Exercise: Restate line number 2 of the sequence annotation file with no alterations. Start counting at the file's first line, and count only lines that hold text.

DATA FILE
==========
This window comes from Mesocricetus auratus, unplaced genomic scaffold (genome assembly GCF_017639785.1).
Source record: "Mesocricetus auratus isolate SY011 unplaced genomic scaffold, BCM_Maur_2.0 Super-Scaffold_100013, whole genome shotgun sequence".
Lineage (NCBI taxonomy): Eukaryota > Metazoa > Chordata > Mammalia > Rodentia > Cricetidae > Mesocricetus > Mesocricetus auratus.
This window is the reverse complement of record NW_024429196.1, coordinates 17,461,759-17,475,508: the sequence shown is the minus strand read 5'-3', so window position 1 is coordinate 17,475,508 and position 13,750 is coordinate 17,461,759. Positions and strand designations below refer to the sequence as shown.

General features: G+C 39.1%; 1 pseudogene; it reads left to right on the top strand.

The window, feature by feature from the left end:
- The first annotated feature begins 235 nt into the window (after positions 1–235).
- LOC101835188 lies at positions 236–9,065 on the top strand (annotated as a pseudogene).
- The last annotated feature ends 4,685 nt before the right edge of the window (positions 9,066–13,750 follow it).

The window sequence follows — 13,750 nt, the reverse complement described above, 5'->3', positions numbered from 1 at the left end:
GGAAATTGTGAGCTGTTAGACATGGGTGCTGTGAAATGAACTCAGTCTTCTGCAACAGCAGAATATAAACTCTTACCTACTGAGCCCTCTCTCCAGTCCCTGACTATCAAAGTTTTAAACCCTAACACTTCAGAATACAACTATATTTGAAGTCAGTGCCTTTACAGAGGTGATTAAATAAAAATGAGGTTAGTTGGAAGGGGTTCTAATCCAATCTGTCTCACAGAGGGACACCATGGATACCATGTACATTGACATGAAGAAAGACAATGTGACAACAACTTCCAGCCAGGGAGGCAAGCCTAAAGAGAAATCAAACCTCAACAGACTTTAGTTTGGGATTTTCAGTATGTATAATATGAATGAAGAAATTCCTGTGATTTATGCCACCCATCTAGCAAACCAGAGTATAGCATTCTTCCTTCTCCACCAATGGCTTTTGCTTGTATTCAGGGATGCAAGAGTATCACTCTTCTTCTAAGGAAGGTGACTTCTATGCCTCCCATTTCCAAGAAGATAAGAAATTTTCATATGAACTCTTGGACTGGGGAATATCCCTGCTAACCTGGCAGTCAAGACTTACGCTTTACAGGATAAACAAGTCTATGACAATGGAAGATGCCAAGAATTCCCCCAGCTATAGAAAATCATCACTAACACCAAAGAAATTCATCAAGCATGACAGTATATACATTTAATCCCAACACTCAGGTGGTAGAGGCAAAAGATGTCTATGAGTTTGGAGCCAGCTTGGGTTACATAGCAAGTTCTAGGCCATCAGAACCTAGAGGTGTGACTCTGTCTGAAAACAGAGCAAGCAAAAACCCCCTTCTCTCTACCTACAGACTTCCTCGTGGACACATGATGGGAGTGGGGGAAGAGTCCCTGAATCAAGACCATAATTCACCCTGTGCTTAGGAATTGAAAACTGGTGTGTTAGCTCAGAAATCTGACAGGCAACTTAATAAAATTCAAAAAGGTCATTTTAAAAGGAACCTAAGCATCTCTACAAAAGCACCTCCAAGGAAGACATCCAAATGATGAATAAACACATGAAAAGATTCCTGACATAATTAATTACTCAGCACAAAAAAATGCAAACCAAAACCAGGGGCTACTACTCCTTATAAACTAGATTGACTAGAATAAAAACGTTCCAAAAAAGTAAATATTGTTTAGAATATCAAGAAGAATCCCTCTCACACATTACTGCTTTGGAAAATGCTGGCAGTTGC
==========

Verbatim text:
Source record: "Mesocricetus auratus isolate SY011 unplaced genomic scaffold, BCM_Maur_2.0 Super-Scaffold_100013, whole genome shotgun sequence".